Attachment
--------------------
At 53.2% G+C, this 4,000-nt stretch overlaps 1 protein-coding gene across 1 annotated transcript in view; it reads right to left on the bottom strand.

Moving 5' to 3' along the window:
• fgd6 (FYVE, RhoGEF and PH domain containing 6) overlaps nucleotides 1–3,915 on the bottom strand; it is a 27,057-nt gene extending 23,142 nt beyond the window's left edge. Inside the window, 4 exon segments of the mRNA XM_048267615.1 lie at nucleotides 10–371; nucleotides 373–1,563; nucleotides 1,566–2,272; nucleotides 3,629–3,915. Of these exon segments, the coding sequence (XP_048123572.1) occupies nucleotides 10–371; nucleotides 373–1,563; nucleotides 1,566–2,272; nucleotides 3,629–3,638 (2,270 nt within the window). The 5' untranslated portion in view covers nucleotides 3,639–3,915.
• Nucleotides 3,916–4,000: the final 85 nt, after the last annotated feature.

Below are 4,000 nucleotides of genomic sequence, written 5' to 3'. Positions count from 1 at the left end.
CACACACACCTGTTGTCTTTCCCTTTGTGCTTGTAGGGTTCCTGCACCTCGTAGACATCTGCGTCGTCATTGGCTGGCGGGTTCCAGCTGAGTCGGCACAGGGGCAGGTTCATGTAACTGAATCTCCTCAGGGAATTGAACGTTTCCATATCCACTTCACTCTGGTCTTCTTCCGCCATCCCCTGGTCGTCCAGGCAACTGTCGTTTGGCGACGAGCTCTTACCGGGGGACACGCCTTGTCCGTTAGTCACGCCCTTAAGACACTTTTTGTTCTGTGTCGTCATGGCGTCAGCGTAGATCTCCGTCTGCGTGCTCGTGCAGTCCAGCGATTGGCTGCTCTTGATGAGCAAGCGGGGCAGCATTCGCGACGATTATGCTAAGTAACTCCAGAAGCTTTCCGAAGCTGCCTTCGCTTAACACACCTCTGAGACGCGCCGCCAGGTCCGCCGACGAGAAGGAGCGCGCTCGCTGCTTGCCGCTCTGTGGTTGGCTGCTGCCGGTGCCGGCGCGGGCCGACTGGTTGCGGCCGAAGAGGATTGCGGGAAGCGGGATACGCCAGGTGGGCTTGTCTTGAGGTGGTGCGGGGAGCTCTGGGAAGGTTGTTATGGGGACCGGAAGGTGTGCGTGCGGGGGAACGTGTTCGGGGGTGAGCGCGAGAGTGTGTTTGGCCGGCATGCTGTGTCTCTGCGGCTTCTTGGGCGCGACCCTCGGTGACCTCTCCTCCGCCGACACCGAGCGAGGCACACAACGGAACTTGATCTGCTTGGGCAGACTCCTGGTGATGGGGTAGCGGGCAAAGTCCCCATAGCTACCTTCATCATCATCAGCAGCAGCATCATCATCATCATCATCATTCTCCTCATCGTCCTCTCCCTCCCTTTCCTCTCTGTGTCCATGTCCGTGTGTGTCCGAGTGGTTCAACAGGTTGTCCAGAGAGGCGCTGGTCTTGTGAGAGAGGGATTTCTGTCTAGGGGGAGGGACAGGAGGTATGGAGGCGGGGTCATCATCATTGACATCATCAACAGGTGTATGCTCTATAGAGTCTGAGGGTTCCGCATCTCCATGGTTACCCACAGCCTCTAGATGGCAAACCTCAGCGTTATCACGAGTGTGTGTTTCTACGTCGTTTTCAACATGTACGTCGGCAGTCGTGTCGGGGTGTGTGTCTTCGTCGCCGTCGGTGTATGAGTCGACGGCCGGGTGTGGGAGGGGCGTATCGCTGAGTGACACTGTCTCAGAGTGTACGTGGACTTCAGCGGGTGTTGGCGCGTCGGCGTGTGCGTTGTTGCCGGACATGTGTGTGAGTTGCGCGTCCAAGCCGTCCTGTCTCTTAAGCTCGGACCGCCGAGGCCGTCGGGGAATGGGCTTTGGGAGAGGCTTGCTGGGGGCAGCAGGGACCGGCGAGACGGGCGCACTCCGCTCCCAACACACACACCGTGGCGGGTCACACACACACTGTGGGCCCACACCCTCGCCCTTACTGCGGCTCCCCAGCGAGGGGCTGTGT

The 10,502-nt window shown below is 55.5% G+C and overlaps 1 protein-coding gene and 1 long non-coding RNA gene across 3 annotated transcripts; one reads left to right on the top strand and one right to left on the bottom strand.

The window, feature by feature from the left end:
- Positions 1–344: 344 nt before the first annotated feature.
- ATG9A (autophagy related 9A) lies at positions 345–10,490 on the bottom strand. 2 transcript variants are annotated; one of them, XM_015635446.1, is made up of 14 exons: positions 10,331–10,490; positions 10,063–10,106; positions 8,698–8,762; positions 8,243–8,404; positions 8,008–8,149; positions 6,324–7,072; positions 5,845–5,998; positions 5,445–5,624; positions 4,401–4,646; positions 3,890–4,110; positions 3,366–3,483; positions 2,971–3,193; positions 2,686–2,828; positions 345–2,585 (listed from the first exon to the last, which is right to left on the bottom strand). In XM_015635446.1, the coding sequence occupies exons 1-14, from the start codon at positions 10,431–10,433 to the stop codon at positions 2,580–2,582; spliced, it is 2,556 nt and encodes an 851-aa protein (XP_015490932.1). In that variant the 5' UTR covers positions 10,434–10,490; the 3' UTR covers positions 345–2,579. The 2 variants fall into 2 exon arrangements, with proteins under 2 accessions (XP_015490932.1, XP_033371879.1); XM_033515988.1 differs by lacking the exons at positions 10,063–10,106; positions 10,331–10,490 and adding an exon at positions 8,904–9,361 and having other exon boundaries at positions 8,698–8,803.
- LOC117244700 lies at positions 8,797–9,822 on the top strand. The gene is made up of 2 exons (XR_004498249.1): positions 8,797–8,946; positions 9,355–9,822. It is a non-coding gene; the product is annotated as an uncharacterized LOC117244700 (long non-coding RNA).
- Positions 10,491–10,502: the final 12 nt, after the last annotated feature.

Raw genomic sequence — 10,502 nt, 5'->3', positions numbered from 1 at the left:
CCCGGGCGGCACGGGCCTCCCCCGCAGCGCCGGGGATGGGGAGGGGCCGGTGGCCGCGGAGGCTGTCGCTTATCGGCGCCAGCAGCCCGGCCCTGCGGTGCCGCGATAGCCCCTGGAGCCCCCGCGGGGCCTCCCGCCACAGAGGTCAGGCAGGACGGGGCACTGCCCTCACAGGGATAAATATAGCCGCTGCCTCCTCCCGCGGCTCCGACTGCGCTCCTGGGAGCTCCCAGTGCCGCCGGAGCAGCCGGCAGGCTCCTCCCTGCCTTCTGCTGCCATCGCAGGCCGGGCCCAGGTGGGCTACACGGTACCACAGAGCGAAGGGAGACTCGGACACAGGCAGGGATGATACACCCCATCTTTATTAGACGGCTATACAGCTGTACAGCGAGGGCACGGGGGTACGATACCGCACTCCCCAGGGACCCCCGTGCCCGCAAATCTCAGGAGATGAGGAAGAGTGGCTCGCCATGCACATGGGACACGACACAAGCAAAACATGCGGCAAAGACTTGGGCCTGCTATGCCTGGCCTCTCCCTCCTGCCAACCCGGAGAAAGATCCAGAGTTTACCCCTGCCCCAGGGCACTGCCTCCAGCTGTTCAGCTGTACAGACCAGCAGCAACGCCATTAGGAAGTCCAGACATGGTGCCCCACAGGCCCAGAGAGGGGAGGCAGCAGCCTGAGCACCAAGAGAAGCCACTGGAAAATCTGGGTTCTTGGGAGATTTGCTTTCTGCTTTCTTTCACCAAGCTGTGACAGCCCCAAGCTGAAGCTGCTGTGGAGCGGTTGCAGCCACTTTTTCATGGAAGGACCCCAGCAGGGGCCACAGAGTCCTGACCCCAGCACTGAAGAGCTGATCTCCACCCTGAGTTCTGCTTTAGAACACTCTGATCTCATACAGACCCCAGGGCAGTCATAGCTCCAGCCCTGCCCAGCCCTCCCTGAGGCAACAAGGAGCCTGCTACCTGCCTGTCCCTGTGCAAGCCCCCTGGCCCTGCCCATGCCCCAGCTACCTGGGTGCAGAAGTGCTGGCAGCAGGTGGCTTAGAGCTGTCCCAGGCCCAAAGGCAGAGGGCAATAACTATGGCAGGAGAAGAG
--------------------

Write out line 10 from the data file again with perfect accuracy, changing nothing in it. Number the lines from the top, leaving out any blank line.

- ATG9A (autophagy related 9A) lies at positions 345–10,490 on the bottom strand. 2 transcript variants are annotated; one of them, XM_015635446.1, is made up of 14 exons: positions 10,331–10,490; positions 10,063–10,106; positions 8,698–8,762; positions 8,243–8,404; positions 8,008–8,149; positions 6,324–7,072; positions 5,845–5,998; positions 5,445–5,624; positions 4,401–4,646; positions 3,890–4,110; positions 3,366–3,483; positions 2,971–3,193; positions 2,686–2,828; positions 345–2,585 (listed from the first exon to the last, which is right to left on the bottom strand). In XM_015635446.1, the coding sequence occupies exons 1-14, from the start codon at positions 10,431–10,433 to the stop codon at positions 2,580–2,582; spliced, it is 2,556 nt and encodes an 851-aa protein (XP_015490932.1). In that variant the 5' UTR covers positions 10,434–10,490; the 3' UTR covers positions 345–2,579. The 2 variants fall into 2 exon arrangements, with proteins under 2 accessions (XP_015490932.1, XP_033371879.1); XM_033515988.1 differs by lacking the exons at positions 10,063–10,106; positions 10,331–10,490 and adding an exon at positions 8,904–9,361 and having other exon boundaries at positions 8,698–8,803.